Fiona Rae at Timothy Taylor London

I went to this show with a couple of other artists, and the general consensus was that we need to look at the work in this show in the context of Rae’s other work. For the pieces in this show, taken on their own, seem to amount to less than the sum of their parts. There are undeniably some lovely passages in the paintings, veils of thin colour, almost like glazes, masking other, very different strokes. There are some great swirls, some splashes or splotches, and a forest of curtain-like drips. I loved some of the textural contrasts – vast areas of shine, that then meet somewhat roughened spaces, and all through, elements that are stuck on, that look a little like islands – in many cases, straight lines or dashes, much like moles outside the harbour. An element that attracted comment, both amongst ourselves and the press release, are the hideous Chinese embroidered pandas that are collaged onto the painting.

Looking at the works on their own, I would say they appear to be an exercise in virtuoso effects, as if someone had just discovered all these tricks that could be done with paint, and then went on to make tapestries of effects, some of which are quite successful, but en masse, amount perhaps to a cacophony. As one of my companions said, “she looks like she’s having too much fun”. Which is perhaps where a certain type of art is today, having discarded the austerity of high Modernism, the substantial physical presence of Minimalism, the sheer novelty of Pop, and the utter boredom of Land Art; maybe these days, the best that can be hoped for is a symphony of painterly effects that make one smile, but neither engender a feeling of awe, nor force one to think seriously about the work.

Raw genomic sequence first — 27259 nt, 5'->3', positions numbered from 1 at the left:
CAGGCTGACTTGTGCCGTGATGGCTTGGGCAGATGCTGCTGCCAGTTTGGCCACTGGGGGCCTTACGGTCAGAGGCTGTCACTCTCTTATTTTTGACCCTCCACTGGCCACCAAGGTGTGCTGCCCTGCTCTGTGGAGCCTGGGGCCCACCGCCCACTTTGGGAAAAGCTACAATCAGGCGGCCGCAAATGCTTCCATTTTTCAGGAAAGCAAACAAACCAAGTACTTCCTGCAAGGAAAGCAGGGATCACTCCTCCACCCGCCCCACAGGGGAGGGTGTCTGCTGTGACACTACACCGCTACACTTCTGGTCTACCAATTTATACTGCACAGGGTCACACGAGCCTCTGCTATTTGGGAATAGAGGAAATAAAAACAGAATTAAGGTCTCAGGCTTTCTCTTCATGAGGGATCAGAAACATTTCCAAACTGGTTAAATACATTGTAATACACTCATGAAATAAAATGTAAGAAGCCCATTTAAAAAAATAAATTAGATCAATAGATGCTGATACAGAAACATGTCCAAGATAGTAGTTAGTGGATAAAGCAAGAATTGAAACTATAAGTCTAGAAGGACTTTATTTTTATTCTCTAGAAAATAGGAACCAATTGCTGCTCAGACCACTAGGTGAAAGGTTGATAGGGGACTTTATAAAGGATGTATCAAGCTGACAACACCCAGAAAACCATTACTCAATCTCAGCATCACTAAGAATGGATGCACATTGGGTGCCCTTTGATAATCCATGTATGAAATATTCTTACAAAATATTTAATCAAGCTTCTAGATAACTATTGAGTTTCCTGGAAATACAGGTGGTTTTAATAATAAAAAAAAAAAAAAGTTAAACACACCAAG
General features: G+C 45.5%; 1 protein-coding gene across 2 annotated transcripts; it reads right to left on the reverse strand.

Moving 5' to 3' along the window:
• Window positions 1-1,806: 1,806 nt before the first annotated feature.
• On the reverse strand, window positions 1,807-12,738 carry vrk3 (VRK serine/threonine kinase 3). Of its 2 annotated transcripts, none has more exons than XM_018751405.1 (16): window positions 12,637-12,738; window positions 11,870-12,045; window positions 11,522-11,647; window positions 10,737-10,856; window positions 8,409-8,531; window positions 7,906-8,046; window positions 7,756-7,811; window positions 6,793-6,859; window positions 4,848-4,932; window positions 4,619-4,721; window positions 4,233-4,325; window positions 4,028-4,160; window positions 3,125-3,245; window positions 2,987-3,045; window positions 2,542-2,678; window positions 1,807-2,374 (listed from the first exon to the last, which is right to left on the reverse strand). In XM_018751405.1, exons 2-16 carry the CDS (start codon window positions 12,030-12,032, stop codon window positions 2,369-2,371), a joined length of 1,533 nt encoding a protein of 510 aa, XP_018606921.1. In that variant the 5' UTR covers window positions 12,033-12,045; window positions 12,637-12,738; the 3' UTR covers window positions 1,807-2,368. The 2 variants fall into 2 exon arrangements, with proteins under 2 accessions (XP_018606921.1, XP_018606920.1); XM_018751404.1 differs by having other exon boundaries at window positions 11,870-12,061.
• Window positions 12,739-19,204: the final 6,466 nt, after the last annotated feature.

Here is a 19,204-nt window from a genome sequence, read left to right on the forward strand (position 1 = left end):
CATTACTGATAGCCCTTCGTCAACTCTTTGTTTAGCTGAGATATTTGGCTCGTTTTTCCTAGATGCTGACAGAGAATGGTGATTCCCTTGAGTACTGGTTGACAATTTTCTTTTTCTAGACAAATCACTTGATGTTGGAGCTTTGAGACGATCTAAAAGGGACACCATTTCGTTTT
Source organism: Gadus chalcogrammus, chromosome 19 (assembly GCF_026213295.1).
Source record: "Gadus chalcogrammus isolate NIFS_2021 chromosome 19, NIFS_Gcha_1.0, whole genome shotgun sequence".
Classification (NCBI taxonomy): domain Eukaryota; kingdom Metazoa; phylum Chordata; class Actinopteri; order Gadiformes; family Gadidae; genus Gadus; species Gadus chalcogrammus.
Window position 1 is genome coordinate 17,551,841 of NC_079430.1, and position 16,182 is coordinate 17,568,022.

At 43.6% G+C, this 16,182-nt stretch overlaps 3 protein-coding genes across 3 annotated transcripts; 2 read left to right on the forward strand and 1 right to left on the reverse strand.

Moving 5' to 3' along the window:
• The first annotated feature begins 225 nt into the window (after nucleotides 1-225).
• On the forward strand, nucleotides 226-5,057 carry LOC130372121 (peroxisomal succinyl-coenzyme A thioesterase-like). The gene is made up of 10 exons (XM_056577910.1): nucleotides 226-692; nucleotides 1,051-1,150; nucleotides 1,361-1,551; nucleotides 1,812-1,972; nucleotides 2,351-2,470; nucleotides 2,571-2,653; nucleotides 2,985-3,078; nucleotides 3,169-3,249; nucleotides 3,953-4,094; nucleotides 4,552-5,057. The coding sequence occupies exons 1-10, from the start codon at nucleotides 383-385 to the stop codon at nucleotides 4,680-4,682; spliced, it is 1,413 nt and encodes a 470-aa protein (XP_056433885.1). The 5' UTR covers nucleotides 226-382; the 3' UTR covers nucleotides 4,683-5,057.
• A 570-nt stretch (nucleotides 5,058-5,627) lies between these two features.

That’s the impression on walking in and seeing the show.

It is almost certainly too harsh. While this particular show may not be to everyone’s taste, a broader consideration of Rae’s output shows an impressive ability to generate “painterly effects”, which while individually perhaps twee and child-like, are, as a body of work, rich in their manipulation of paint, colour, figure, and pictorial space. In a sense, she creates a world on the canvas of swirls, splotches, circles, lines, squares, smudges, etc. – in short, everything a painter works with – and manipulates it repeatedly, yet with a degree of variety, which demands respect, within the narrow confines of “what constitutes a good painting”, even if one doesn’t actually want it on one’s wall.